4 min

[Europe calling] Is Resilience Within Reach?

The Cyber Resilience Act will be published in the near future. Beyond the term “resilience”, the meaning of which has been somewhat corrupted recently, one question remains. In a world where we’re all “someone’s end-user”, who is responsible for the insecurity of digital goods? How do we convince manufacturers and retailers to protect us?

Have you heard of the Cyber Resilience Act? It’s a European regulation on the security of digital products throughout their lifecycle. The Commission’s proposal will be published in the coming weeks. It is, however, possible to tag key elements so that we can keep a close eye on them, whether in the proposal’s text or in the coming amendments. The regulation is ambitious in tackling relatively complex technical levels. It would be a shame to reinvent the wheel.

Why this text?

The Commission regrets the lack of sufficient security guarantees from manufacturers and retailers. Furthermore, it notes there are few adequate solutions to the vulnerabilities affecting these products, throughout their lifecycles. As for information given to users in regard to security levels, there is none. The analogy that comes to mind is simple. Imagine food shopping and buying goods that have no lists of ingredients, no allergy warnings and no use-by date. Unthinkable, isn’t it?

Yet here we are. The Cyber Resilience Act intends to provide answers in the form of requirements for all the players in the digital product’s value chain. The text’s ambition is therefore to promote more security and better transparency of security levels for users. In short, if you know how, say so. The expected consequences are positive. On the economic front, for one, through strengthening the trust in the digital economy, and on issues of compliance, secondly, through a decrease in compliance costs by standardizing requirements on the European single market. Considering the stakes at hand, expectations are massive: let’s talk about them to prepare the analysis and responses.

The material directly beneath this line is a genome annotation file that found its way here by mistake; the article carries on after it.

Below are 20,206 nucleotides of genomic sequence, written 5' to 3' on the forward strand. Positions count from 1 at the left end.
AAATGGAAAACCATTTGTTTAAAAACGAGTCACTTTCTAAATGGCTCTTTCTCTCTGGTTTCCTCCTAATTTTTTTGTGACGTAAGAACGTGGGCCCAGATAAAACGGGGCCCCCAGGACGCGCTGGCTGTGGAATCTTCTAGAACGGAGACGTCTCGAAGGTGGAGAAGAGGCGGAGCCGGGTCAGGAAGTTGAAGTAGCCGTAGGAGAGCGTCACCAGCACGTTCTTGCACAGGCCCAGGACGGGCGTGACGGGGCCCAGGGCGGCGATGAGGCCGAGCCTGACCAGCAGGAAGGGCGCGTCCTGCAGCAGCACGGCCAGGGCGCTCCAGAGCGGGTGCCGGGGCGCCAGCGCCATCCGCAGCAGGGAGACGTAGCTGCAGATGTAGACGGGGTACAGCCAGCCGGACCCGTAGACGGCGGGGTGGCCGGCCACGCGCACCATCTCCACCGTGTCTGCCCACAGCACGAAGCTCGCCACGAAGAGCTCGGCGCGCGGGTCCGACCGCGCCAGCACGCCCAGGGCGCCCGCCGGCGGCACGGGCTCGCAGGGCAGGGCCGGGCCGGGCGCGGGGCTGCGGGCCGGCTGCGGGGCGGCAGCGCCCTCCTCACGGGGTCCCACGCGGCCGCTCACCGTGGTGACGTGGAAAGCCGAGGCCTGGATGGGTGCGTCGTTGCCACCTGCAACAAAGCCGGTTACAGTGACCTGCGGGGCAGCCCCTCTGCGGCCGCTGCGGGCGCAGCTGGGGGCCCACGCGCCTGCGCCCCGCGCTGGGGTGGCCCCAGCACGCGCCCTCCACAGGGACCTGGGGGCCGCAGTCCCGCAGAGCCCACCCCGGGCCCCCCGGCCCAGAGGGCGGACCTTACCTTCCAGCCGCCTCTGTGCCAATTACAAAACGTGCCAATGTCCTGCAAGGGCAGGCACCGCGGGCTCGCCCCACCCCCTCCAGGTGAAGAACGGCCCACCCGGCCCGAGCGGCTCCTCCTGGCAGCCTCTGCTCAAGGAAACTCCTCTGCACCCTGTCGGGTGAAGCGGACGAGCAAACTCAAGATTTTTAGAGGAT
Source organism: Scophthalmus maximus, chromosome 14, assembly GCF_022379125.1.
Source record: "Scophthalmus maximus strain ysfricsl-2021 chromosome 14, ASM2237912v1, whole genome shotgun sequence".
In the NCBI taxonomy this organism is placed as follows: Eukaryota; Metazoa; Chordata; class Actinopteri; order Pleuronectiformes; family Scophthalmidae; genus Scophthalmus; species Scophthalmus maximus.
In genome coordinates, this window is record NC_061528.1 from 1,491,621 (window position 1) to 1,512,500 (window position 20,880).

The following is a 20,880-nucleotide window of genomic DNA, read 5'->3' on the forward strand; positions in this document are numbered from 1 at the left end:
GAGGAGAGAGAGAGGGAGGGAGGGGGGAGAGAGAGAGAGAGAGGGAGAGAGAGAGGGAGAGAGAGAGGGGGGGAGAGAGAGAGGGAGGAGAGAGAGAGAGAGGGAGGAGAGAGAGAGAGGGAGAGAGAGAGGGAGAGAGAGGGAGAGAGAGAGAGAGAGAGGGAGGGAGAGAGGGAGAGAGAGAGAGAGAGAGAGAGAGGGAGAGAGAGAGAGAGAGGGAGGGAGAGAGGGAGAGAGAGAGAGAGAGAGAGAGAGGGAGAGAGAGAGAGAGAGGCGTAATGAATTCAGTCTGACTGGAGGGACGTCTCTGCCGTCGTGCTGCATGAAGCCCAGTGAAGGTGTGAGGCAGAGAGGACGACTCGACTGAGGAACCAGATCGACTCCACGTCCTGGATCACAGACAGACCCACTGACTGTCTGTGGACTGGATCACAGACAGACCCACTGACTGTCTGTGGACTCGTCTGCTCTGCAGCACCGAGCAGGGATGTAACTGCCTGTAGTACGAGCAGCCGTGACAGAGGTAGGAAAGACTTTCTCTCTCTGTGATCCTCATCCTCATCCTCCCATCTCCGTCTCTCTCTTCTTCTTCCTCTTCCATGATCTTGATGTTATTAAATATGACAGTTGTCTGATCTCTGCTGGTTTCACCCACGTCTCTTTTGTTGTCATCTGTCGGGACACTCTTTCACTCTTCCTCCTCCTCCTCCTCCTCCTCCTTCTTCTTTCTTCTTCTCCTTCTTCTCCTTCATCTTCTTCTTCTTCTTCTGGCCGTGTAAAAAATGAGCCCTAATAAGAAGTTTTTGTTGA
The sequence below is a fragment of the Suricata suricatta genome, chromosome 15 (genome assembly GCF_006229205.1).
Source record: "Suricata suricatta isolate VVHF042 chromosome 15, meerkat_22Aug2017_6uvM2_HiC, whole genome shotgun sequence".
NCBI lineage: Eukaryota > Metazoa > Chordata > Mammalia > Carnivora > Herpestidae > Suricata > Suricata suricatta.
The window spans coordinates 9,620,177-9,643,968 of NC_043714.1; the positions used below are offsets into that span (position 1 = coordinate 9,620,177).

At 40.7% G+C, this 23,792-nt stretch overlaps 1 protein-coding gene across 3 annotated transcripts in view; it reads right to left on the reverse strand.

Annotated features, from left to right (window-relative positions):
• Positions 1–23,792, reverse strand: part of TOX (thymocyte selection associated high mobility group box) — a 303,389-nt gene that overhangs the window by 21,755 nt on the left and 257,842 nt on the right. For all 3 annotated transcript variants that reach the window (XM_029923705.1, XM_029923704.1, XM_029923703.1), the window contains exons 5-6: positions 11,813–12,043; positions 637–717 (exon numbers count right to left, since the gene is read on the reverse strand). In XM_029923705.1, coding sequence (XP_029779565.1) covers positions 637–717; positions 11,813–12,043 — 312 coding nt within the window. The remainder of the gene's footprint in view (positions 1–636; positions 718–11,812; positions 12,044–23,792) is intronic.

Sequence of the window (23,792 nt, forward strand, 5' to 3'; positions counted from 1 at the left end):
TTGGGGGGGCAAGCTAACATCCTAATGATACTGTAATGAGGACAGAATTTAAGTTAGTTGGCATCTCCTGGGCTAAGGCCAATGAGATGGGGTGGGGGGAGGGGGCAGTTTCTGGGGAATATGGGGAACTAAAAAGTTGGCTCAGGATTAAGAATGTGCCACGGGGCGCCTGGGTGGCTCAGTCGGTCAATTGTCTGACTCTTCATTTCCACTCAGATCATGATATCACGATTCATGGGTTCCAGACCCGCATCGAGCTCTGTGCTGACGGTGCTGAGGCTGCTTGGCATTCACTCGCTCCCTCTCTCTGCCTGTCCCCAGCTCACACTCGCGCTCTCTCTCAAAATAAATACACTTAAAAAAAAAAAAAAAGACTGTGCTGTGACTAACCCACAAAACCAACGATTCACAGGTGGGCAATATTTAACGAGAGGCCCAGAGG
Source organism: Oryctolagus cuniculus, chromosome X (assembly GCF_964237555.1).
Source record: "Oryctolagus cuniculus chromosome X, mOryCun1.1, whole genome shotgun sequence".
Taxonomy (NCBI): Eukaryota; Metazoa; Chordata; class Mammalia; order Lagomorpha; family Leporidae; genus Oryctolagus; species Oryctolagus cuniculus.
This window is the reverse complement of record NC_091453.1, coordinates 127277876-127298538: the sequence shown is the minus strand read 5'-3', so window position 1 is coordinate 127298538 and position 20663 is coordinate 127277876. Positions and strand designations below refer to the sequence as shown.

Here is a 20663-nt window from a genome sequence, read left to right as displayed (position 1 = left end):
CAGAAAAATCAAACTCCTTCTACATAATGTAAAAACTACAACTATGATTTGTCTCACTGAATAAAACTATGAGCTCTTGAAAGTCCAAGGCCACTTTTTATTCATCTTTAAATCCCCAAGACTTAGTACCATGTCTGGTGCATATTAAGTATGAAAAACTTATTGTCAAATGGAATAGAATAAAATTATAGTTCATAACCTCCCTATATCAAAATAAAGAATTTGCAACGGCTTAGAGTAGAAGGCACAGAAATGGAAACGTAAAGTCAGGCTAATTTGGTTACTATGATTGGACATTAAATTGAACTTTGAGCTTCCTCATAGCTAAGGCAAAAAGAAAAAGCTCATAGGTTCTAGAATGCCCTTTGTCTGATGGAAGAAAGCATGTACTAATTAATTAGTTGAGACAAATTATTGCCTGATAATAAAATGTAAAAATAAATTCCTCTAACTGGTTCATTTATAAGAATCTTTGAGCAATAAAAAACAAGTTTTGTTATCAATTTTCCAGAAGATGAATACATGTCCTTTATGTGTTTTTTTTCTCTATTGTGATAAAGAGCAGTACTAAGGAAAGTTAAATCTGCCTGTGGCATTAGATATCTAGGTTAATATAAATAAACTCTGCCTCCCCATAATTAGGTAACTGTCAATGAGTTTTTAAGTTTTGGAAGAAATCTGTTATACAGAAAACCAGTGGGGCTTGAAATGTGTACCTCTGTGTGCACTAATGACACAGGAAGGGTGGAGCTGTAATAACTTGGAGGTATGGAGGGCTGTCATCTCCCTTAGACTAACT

Unresolved questions: scope, lifecycle, vulnerabilities…

As the text has yet to be published, conducting an in-depth analysis is difficult. I’m therefore relying on the preparatory work to which I was privy, along with the analysis of the questions and answers to the public consultation and other published positions.

First of all, the scope. The anticipated title of the Cyber Resilience Act is “Regulation on horizontal cybersecurity requirements for digital products and ancillary services”. Preparatory work thus defines digital products as “hardware and software”, and an “ancillary service” as a (digital) service without which the hardware cannot function as intended.

This is all well and good. However, the challenges in terms of security aren’t the same whether we’re talking about a connected object, all the components involved or its corresponding mobile app. Some remarks during the preparatory work and other responses to the consultation placed a heavy emphasis on ridding the text of the “software” part and keeping only the “material” and “components” parts. Others went further, in that they analyzed the definitions of “software” in various European texts, insisting on a standard definition in order to avoid more regulatory entropy. The same goes for product categories. The direction we’re headed is that specific requirements apply to specific product categories. This makes sense, although we are unsure of the categories: B2B or B2C products? What are the security levels for these overarching categories? And what of the situation in which a product belongs to both categories? Think of drones, GPS trackers, connected door locks and flowerpots and what have you…